Debra Hile, an Orthodox convert and a member of the Protection of the Holy Mother of God Orthodox Church in Falls Church, Virginia, is always willing to meet a need at church. When I am in the Washington, DC, area, I often visit Debra’s church, and I have seen her sweeping the floor and cleaning the icons before joining the other chanters for Wednesday night Vespers. She also teaches a Sunday school class and is active in various women’s groups.
Recently Debra saw a need beyond her local church; she volunteered for an Orthodox Christian Mission Center Team. And when the OCMC assigned her to a Team going to Romania, she noted, “In many ways that seems so appropriate now that I am in a church under the Romanian Episcopate!”
It was not the first time Debra had participated in overseas missionary endeavors. “When I was an Episcopalian I used to go on mission trips,” she said, “but this was my first trip since becoming Orthodox. I waited two years to at least begin to understand and live Orthodoxy before going.”
And her understanding of her Orthodox faith grew deeper during the mission trip—an unexpected blessing. “I learned so much about what it means to be Orthodox by being present in a country where it is such a part of life,” she said. “It was a great joy to be in a country that is about 85 percent Orthodox. Being relatively new to Orthodoxy, I was able to learn much about the roots and depth of the Orthodox faith.
“Romania is full of churches, monasteries, and wayside shrines, as well as people who live a pious life. Even though the communist years in Romania shut down most churches and monasteries and limited faith to the older generation, the priests we met with said most Romanians do attend Liturgy on Sunday. And it is clear that some of the younger generation are finding their way to faith and seeking to find its fullness and life.”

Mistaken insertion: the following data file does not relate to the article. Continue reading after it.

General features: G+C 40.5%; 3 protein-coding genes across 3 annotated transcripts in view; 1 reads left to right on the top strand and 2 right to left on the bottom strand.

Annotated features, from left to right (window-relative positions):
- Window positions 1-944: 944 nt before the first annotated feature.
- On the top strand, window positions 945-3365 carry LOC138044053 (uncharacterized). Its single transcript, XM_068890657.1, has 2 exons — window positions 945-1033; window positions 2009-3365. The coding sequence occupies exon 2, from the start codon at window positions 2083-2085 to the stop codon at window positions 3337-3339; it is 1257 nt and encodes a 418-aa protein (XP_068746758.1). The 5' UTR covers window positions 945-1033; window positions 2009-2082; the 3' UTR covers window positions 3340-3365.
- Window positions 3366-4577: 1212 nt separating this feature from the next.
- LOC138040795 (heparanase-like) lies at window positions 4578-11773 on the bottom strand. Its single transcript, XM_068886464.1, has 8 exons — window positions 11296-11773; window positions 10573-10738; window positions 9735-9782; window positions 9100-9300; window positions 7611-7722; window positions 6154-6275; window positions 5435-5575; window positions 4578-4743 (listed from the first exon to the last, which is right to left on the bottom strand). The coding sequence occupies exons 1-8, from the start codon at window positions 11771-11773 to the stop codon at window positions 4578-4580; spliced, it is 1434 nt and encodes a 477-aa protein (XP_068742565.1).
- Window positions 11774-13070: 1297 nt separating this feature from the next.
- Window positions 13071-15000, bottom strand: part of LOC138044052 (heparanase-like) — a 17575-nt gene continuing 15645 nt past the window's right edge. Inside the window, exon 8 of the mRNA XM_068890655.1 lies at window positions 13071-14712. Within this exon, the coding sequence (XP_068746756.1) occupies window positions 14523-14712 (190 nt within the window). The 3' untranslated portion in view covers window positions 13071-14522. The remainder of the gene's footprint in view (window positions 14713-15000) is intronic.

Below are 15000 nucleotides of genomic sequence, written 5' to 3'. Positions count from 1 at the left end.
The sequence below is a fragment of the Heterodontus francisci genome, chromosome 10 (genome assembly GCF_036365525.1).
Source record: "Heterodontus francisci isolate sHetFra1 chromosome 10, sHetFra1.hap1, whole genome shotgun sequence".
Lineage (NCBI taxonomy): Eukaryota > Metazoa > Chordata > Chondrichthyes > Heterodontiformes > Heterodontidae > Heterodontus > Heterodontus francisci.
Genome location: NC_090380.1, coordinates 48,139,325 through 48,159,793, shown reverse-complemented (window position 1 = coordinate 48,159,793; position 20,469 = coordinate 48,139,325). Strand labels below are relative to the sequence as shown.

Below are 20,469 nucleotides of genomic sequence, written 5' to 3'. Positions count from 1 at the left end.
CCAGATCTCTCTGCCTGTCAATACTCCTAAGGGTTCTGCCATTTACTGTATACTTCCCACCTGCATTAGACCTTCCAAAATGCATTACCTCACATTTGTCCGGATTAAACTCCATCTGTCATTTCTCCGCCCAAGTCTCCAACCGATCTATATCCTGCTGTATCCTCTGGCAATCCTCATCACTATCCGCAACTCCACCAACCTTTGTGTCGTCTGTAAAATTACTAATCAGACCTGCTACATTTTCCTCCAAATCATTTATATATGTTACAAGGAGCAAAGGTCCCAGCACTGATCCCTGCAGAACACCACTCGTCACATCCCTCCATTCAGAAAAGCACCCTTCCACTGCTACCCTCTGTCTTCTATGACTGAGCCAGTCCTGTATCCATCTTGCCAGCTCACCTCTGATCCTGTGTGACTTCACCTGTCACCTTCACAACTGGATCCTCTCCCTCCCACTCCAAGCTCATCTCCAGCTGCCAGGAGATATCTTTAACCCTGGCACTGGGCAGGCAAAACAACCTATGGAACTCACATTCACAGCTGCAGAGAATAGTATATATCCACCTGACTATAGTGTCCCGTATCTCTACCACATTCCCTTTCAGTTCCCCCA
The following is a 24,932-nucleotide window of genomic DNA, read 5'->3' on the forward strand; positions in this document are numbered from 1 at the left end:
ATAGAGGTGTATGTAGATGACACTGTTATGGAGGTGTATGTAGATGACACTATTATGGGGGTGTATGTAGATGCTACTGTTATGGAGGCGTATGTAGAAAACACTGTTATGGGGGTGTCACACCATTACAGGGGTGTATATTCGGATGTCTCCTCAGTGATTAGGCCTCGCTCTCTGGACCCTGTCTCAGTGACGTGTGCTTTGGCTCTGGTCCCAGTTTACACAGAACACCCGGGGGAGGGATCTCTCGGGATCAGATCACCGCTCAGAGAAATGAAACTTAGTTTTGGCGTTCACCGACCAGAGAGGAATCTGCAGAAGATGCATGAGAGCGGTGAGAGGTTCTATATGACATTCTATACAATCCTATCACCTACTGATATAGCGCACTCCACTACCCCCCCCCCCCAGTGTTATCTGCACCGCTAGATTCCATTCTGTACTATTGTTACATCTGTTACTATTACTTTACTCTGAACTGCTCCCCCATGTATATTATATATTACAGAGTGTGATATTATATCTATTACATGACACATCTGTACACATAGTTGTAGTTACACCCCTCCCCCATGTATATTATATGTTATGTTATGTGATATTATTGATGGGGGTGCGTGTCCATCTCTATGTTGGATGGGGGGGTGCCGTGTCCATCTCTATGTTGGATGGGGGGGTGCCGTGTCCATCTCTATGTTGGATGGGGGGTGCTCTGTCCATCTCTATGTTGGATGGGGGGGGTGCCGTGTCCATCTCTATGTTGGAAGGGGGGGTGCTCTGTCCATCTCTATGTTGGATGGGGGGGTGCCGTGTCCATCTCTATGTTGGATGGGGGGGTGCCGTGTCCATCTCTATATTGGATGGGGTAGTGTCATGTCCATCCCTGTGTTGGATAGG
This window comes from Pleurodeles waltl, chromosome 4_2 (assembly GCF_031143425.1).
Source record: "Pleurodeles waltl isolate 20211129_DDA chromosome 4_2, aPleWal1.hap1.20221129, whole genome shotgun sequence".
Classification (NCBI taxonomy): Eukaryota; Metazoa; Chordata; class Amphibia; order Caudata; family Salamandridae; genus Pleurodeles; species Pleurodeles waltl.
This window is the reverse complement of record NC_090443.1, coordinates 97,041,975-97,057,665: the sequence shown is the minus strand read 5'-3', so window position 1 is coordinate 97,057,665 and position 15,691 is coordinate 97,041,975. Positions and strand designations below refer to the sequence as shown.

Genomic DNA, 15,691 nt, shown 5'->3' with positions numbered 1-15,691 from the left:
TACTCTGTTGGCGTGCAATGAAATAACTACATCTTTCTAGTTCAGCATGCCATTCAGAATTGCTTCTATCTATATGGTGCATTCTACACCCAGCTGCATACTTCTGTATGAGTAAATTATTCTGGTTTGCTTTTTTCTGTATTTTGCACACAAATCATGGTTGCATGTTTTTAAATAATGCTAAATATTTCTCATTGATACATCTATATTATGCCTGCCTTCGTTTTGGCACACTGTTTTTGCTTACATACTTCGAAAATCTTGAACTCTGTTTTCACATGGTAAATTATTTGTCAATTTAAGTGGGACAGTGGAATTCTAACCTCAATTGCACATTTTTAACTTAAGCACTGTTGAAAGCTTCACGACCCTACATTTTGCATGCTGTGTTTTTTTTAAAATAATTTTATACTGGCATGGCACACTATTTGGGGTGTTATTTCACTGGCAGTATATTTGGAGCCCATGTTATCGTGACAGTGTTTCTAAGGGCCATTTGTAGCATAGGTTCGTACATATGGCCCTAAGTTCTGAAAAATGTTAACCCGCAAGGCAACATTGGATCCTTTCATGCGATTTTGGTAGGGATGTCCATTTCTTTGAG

In Romania, Debra and the other four members of the OCMC Team worked with the younger generation. They assisted at two youth camps, one for older teenagers and one for nine- to thirteen-year-olds. The team worked with a Romanian university student group called (in English) the Association of Orthodox Christian Students in Romania (ASCOR). Debra holds wonderful memories of her time spent with the campers, the ASCOR students, the priests, and her fellow OCMC team members. She formed ties that will last a lifetime.
She recalled, “Both camps started the day with morning prayer and held Vespers before supper. What delight to hear each of the campers taking turns participating in the readings and praying to God! The morning was taken up with talks by the Romanian priests and discussion groups. Our OCMC team members gave short talks on the North American saints. The remainder of the day was spent in sports and workshops such as making icons from prints, learning the knots to make crosses and prayer bracelets, and group games. In the evening gathering I experienced both the Romanians’ love of music and the beauty of their voices. We sang in English and Romanian and included songs about God, the Theotokos, the beauty of the ocean, and a Romanian Robin Hood.
“I loved the people—both the campers and the ASCOR volunteers. All the ASCOR students were overflowing with a love rooted in their faith, and they drew everybody else into that. We had a couple of blind campers at the first camp, and watching the ASCOR folks surround them with love, making sure they were included in everything, and then seeing the campers do likewise, was amazing. From my years of experience as a teacher and camp counselor, at the Romanian camps I would often notice a camper who needed a little comfort and direction. All I had to do was point it out to one of the ASCOR volunteers and they were by that person—talking, listening (I couldn’t do that in Romanian), and caring.”